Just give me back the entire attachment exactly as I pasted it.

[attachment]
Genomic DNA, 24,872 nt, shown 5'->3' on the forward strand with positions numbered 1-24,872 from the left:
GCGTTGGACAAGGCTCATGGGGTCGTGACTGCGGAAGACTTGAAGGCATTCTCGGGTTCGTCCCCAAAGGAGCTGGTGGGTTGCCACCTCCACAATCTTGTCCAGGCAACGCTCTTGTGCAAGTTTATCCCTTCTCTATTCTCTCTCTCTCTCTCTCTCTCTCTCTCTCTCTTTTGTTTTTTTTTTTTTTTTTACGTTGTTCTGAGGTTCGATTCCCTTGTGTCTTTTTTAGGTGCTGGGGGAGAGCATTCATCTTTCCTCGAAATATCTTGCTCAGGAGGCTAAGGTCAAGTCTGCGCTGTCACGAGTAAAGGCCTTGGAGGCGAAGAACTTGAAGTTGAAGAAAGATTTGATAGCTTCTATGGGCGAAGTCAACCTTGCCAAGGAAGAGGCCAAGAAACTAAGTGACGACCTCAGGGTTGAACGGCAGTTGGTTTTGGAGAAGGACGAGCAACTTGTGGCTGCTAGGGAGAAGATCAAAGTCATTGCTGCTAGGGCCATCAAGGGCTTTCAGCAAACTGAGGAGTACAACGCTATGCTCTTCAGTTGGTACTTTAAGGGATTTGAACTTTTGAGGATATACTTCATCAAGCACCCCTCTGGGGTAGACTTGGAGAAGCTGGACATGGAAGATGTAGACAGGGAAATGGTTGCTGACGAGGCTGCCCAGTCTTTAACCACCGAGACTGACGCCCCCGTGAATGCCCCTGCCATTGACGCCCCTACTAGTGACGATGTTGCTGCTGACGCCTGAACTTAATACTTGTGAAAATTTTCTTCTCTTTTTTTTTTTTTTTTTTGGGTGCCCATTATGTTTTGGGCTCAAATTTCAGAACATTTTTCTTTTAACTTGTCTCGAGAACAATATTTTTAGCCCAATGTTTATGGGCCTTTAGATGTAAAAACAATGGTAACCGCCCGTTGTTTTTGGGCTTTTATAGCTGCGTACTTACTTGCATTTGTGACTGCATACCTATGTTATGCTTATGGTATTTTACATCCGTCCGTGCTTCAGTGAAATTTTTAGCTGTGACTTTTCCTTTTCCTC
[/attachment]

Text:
Genomic DNA, 24,872 nt, shown 5'->3' on the forward strand with positions numbered 1-24,872 from the left:
GCGTTGGACAAGGCTCATGGGGTCGTGACTGCGGAAGACTTGAAGGCATTCTCGGGTTCGTCCCCAAAGGAGCTGGTGGGTTGCCACCTCCACAATCTTGTCCAGGCAACGCTCTTGTGCAAGTTTATCCCTTCTCTATTCTCTCTCTCTCTCTCTCTCTCTCTCTCTCTCTTTTGTTTTTTTTTTTTTTTTTACGTTGTTCTGAGGTTCGATTCCCTTGTGTCTTTTTTAGGTGCTGGGGGAGAGCATTCATCTTTCCTCGAAATATCTTGCTCAGGAGGCTAAGGTCAAGTCTGCGCTGTCACGAGTAAAGGCCTTGGAGGCGAAGAACTTGAAGTTGAAGAAAGATTTGATAGCTTCTATGGGCGAAGTCAACCTTGCCAAGGAAGAGGCCAAGAAACTAAGTGACGACCTCAGGGTTGAACGGCAGTTGGTTTTGGAGAAGGACGAGCAACTTGTGGCTGCTAGGGAGAAGATCAAAGTCATTGCTGCTAGGGCCATCAAGGGCTTTCAGCAAACTGAGGAGTACAACGCTATGCTCTTCAGTTGGTACTTTAAGGGATTTGAACTTTTGAGGATATACTTCATCAAGCACCCCTCTGGGGTAGACTTGGAGAAGCTGGACATGGAAGATGTAGACAGGGAAATGGTTGCTGACGAGGCTGCCCAGTCTTTAACCACCGAGACTGACGCCCCCGTGAATGCCCCTGCCATTGACGCCCCTACTAGTGACGATGTTGCTGCTGACGCCTGAACTTAATACTTGTGAAAATTTTCTTCTCTTTTTTTTTTTTTTTTTTGGGTGCCCATTATGTTTTGGGCTCAAATTTCAGAACATTTTTCTTTTAACTTGTCTCGAGAACAATATTTTTAGCCCAATGTTTATGGGCCTTTAGATGTAAAAACAATGGTAACCGCCCGTTGTTTTTGGGCTTTTATAGCTGCGTACTTACTTGCATTTGTGACTGCATACCTATGTTATGCTTATGGTATTTTACATCCGTCCGTGCTTCAGTGAAATTTTTAGCTGTGACTTTTCCTTTTCCTC